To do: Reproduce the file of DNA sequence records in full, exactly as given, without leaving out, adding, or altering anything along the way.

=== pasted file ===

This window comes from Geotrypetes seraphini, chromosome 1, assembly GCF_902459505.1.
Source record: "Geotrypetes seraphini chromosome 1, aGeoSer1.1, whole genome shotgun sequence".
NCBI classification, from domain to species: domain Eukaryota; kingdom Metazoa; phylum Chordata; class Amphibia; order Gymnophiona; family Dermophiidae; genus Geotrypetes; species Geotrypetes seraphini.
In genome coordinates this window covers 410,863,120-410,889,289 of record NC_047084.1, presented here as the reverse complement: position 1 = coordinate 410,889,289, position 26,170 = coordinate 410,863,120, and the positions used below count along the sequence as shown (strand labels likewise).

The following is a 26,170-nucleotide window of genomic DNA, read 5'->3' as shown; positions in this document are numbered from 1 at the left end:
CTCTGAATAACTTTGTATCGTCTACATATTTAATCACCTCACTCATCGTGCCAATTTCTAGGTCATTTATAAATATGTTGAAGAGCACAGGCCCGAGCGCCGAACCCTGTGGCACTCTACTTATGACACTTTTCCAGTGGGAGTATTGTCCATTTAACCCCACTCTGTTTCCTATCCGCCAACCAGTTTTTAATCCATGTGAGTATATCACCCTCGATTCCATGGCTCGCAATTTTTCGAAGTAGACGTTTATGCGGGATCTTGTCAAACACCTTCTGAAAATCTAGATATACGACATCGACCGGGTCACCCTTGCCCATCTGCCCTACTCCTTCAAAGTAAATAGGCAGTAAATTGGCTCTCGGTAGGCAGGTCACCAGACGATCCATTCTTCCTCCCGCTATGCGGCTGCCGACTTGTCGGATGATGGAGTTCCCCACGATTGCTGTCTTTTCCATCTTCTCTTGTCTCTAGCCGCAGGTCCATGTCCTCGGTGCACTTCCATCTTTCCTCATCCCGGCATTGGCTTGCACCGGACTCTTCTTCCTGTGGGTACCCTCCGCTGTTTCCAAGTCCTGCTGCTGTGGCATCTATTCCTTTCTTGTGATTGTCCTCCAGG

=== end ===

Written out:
This window comes from Geotrypetes seraphini, chromosome 1, assembly GCF_902459505.1.
Source record: "Geotrypetes seraphini chromosome 1, aGeoSer1.1, whole genome shotgun sequence".
NCBI classification, from domain to species: domain Eukaryota; kingdom Metazoa; phylum Chordata; class Amphibia; order Gymnophiona; family Dermophiidae; genus Geotrypetes; species Geotrypetes seraphini.
In genome coordinates this window covers 410,863,120-410,889,289 of record NC_047084.1, presented here as the reverse complement: position 1 = coordinate 410,889,289, position 26,170 = coordinate 410,863,120, and the positions used below count along the sequence as shown (strand labels likewise).

The following is a 26,170-nucleotide window of genomic DNA, read 5'->3' as shown; positions in this document are numbered from 1 at the left end:
CTCTGAATAACTTTGTATCGTCTACATATTTAATCACCTCACTCATCGTGCCAATTTCTAGGTCATTTATAAATATGTTGAAGAGCACAGGCCCGAGCGCCGAACCCTGTGGCACTCTACTTATGACACTTTTCCAGTGGGAGTATTGTCCATTTAACCCCACTCTGTTTCCTATCCGCCAACCAGTTTTTAATCCATGTGAGTATATCACCCTCGATTCCATGGCTCGCAATTTTTCGAAGTAGACGTTTATGCGGGATCTTGTCAAACACCTTCTGAAAATCTAGATATACGACATCGACCGGGTCACCCTTGCCCATCTGCCCTACTCCTTCAAAGTAAATAGGCAGTAAATTGGCTCTCGGTAGGCAGGTCACCAGACGATCCATTCTTCCTCCCGCTATGCGGCTGCCGACTTGTCGGATGATGGAGTTCCCCACGATTGCTGTCTTTTCCATCTTCTCTTGTCTCTAGCCGCAGGTCCATGTCCTCGGTGCACTTCCATCTTTCCTCATCCCGGCATTGGCTTGCACCGGACTCTTCTTCCTGTGGGTACCCTCCGCTGTTTCCAAGTCCTGCTGCTGTGGCATCTATTCCTTTCTTGTGATTGTCCTCCAGG